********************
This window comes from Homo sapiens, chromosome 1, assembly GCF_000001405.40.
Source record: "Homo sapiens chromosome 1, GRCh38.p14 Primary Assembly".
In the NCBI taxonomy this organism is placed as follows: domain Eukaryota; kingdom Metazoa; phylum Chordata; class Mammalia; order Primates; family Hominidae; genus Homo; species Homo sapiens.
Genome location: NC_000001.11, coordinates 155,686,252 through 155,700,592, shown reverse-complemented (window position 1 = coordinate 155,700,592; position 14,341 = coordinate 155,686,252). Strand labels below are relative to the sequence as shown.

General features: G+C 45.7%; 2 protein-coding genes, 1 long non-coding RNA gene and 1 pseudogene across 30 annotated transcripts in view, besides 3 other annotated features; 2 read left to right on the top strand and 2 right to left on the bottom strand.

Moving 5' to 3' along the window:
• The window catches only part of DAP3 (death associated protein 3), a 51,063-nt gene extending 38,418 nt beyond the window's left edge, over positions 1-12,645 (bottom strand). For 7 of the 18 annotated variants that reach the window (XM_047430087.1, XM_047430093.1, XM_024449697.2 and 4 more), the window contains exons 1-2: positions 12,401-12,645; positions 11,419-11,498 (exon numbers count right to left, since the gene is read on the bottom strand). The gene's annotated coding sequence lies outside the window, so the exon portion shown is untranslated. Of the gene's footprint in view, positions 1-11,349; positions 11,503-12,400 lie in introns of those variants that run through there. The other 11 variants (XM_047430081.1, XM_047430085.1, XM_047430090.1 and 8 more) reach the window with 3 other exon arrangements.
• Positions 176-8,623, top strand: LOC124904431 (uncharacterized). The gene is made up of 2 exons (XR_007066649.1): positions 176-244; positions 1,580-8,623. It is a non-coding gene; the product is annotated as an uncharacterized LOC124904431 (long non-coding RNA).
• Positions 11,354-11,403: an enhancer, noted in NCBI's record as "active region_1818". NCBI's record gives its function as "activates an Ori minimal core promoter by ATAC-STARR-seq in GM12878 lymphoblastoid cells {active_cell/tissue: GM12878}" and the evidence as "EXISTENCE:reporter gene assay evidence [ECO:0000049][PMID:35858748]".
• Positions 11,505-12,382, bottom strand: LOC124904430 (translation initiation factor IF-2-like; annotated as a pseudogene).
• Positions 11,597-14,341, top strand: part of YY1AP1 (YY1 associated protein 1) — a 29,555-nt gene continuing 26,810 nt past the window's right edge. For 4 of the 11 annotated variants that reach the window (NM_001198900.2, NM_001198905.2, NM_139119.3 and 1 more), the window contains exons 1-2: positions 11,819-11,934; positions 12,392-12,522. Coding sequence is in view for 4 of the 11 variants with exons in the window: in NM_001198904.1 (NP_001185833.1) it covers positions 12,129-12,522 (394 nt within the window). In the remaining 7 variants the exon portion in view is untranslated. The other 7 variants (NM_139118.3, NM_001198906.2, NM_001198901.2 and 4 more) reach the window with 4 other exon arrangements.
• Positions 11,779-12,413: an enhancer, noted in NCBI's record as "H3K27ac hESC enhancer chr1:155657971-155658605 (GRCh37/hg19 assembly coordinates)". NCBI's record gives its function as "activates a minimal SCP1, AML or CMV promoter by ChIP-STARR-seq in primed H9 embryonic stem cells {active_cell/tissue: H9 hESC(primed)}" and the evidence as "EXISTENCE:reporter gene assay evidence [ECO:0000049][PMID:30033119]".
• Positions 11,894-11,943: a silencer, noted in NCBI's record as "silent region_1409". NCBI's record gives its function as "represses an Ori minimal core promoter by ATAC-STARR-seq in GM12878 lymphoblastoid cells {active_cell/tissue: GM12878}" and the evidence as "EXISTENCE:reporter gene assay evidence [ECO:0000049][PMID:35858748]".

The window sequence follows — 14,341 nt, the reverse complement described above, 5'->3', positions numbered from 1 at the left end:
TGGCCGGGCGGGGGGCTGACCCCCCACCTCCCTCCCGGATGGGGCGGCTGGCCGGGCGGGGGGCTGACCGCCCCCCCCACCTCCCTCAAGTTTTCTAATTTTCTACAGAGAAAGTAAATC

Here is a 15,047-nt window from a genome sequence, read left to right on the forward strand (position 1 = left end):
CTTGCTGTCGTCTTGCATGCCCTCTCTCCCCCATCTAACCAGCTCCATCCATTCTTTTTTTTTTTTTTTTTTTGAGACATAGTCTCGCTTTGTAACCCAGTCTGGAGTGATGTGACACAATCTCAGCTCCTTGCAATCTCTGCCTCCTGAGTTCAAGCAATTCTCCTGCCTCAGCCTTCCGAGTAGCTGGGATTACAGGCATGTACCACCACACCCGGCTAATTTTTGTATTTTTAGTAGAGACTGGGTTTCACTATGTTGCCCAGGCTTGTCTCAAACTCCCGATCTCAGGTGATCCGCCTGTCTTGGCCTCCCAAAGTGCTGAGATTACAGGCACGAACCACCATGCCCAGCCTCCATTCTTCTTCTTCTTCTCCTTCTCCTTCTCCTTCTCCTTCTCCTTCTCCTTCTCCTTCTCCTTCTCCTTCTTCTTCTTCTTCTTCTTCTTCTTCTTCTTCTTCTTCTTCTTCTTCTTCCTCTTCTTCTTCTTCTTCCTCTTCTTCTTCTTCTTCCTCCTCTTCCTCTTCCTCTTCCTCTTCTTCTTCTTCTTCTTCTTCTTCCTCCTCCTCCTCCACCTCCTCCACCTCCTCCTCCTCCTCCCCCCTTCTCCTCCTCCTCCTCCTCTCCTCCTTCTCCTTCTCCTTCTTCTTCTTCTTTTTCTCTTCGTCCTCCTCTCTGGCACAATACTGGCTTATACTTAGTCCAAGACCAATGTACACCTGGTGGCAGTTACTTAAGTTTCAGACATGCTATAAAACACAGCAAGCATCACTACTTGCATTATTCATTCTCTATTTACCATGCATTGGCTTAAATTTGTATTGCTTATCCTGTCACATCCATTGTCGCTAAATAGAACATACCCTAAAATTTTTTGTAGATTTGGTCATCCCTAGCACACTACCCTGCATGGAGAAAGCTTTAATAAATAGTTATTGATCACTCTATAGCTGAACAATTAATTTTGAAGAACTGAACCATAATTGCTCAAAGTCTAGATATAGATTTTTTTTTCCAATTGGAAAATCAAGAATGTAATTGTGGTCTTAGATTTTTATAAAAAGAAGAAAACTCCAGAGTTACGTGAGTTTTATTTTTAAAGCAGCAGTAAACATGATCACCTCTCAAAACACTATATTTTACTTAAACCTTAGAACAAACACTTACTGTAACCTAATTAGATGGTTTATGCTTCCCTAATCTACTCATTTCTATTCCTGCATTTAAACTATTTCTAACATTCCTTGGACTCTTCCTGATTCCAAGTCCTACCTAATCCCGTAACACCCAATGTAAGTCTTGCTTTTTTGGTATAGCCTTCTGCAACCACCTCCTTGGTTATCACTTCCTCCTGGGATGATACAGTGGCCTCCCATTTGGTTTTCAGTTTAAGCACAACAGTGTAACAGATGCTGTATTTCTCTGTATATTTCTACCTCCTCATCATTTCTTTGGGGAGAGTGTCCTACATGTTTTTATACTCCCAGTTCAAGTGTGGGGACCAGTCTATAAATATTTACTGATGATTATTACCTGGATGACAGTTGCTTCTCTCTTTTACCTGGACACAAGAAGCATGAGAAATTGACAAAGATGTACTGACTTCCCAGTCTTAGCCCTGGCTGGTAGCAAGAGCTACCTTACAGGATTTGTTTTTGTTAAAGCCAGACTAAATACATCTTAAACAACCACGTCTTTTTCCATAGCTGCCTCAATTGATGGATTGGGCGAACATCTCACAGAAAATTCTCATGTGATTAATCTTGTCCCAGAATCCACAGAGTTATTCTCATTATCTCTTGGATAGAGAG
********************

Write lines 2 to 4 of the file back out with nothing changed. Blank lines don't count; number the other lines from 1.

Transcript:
Source record: "Homo sapiens chromosome 1, GRCh38.p14 Primary Assembly".
In the NCBI taxonomy this organism is placed as follows: domain Eukaryota; kingdom Metazoa; phylum Chordata; class Mammalia; order Primates; family Hominidae; genus Homo; species Homo sapiens.
Genome location: NC_000001.11, coordinates 155,686,252 through 155,700,592, shown reverse-complemented (window position 1 = coordinate 155,700,592; position 14,341 = coordinate 155,686,252). Strand labels below are relative to the sequence as shown.